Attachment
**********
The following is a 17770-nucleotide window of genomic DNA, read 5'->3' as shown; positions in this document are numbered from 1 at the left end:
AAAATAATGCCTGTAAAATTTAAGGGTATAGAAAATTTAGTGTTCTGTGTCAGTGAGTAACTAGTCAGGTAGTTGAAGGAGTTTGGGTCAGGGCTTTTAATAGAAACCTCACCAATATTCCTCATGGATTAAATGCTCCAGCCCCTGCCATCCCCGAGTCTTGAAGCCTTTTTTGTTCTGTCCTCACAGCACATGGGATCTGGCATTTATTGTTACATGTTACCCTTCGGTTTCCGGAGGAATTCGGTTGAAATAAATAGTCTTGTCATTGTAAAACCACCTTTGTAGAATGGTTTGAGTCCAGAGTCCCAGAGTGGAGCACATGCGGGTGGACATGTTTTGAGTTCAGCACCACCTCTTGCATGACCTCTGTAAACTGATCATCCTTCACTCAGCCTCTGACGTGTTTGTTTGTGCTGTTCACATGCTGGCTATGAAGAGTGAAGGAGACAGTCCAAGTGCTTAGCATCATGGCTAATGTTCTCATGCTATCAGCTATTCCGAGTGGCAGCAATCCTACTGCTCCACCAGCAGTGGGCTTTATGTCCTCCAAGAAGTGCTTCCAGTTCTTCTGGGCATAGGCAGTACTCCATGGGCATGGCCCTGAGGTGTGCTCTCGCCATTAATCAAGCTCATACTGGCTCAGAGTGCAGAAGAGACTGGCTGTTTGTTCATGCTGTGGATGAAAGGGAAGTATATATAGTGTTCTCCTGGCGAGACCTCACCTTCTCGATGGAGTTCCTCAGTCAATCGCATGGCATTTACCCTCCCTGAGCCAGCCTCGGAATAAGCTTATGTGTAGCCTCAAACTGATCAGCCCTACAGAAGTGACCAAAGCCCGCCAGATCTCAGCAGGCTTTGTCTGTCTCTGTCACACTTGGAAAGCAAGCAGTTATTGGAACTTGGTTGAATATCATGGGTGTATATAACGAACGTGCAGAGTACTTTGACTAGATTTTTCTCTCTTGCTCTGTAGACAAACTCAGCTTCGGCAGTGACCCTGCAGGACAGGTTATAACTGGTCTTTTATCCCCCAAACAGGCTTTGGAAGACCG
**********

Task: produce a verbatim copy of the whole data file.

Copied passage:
The following is a 17770-nucleotide window of genomic DNA, read 5'->3' as shown; positions in this document are numbered from 1 at the left end:
AAAATAATGCCTGTAAAATTTAAGGGTATAGAAAATTTAGTGTTCTGTGTCAGTGAGTAACTAGTCAGGTAGTTGAAGGAGTTTGGGTCAGGGCTTTTAATAGAAACCTCACCAATATTCCTCATGGATTAAATGCTCCAGCCCCTGCCATCCCCGAGTCTTGAAGCCTTTTTTGTTCTGTCCTCACAGCACATGGGATCTGGCATTTATTGTTACATGTTACCCTTCGGTTTCCGGAGGAATTCGGTTGAAATAAATAGTCTTGTCATTGTAAAACCACCTTTGTAGAATGGTTTGAGTCCAGAGTCCCAGAGTGGAGCACATGCGGGTGGACATGTTTTGAGTTCAGCACCACCTCTTGCATGACCTCTGTAAACTGATCATCCTTCACTCAGCCTCTGACGTGTTTGTTTGTGCTGTTCACATGCTGGCTATGAAGAGTGAAGGAGACAGTCCAAGTGCTTAGCATCATGGCTAATGTTCTCATGCTATCAGCTATTCCGAGTGGCAGCAATCCTACTGCTCCACCAGCAGTGGGCTTTATGTCCTCCAAGAAGTGCTTCCAGTTCTTCTGGGCATAGGCAGTACTCCATGGGCATGGCCCTGAGGTGTGCTCTCGCCATTAATCAAGCTCATACTGGCTCAGAGTGCAGAAGAGACTGGCTGTTTGTTCATGCTGTGGATGAAAGGGAAGTATATATAGTGTTCTCCTGGCGAGACCTCACCTTCTCGATGGAGTTCCTCAGTCAATCGCATGGCATTTACCCTCCCTGAGCCAGCCTCGGAATAAGCTTATGTGTAGCCTCAAACTGATCAGCCCTACAGAAGTGACCAAAGCCCGCCAGATCTCAGCAGGCTTTGTCTGTCTCTGTCACACTTGGAAAGCAAGCAGTTATTGGAACTTGGTTGAATATCATGGGTGTATATAACGAACGTGCAGAGTACTTTGACTAGATTTTTCTCTCTTGCTCTGTAGACAAACTCAGCTTCGGCAGTGACCCTGCAGGACAGGTTATAACTGGTCTTTTATCCCCCAAACAGGCTTTGGAAGACCG